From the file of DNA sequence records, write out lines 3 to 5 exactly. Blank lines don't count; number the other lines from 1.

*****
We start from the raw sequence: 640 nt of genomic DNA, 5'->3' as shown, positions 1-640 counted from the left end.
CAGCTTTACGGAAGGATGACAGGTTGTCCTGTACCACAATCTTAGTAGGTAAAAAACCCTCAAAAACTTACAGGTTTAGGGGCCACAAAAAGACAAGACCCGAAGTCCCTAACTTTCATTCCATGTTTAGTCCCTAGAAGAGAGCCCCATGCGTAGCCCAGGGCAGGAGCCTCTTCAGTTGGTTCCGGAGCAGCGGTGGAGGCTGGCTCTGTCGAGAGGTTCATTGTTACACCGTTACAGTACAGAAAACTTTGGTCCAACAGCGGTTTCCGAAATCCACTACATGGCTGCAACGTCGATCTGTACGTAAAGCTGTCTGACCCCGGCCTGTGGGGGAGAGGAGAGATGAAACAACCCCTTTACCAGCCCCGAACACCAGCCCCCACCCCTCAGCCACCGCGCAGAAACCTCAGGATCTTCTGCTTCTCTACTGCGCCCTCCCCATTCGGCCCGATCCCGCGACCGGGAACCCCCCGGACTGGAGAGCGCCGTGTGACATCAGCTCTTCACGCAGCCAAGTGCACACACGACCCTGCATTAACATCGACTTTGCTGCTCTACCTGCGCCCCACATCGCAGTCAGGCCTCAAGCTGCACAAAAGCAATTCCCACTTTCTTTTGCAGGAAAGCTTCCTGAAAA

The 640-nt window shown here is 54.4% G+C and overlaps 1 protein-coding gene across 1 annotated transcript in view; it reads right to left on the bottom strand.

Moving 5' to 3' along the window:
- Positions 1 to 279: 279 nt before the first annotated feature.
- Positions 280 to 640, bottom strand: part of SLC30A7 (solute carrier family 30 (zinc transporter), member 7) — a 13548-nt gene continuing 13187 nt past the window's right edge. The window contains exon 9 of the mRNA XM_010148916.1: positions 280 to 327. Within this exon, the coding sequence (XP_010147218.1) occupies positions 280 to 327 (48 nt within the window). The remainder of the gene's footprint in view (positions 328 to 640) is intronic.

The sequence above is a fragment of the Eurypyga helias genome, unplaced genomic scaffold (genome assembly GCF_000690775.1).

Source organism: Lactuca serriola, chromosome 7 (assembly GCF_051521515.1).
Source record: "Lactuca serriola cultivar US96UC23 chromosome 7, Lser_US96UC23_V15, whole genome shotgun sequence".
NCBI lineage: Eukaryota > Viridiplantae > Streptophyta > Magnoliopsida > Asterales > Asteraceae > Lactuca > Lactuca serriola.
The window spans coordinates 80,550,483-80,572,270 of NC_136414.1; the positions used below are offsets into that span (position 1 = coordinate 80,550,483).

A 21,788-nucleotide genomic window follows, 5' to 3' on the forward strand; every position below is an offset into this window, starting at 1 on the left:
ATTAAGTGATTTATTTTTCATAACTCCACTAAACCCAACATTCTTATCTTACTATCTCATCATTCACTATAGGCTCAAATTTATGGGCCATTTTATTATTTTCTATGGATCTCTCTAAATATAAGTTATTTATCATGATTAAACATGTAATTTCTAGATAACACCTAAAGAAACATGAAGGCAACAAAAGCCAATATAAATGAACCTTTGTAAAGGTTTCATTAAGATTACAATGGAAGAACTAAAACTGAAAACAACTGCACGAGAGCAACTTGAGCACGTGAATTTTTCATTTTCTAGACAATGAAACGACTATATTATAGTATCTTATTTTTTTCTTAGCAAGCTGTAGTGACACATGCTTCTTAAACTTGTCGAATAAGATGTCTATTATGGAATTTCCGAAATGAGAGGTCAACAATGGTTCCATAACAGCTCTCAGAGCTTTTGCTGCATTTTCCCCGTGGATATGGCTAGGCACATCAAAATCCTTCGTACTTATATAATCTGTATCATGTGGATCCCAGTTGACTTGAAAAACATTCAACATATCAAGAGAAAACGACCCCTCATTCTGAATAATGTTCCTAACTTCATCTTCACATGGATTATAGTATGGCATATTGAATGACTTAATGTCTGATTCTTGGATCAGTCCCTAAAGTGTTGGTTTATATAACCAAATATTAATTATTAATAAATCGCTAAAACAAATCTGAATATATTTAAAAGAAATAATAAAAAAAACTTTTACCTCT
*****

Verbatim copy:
The 640-nt window shown here is 54.4% G+C and overlaps 1 protein-coding gene across 1 annotated transcript in view; it reads right to left on the bottom strand.

Moving 5' to 3' along the window:
- Positions 1 to 279: 279 nt before the first annotated feature.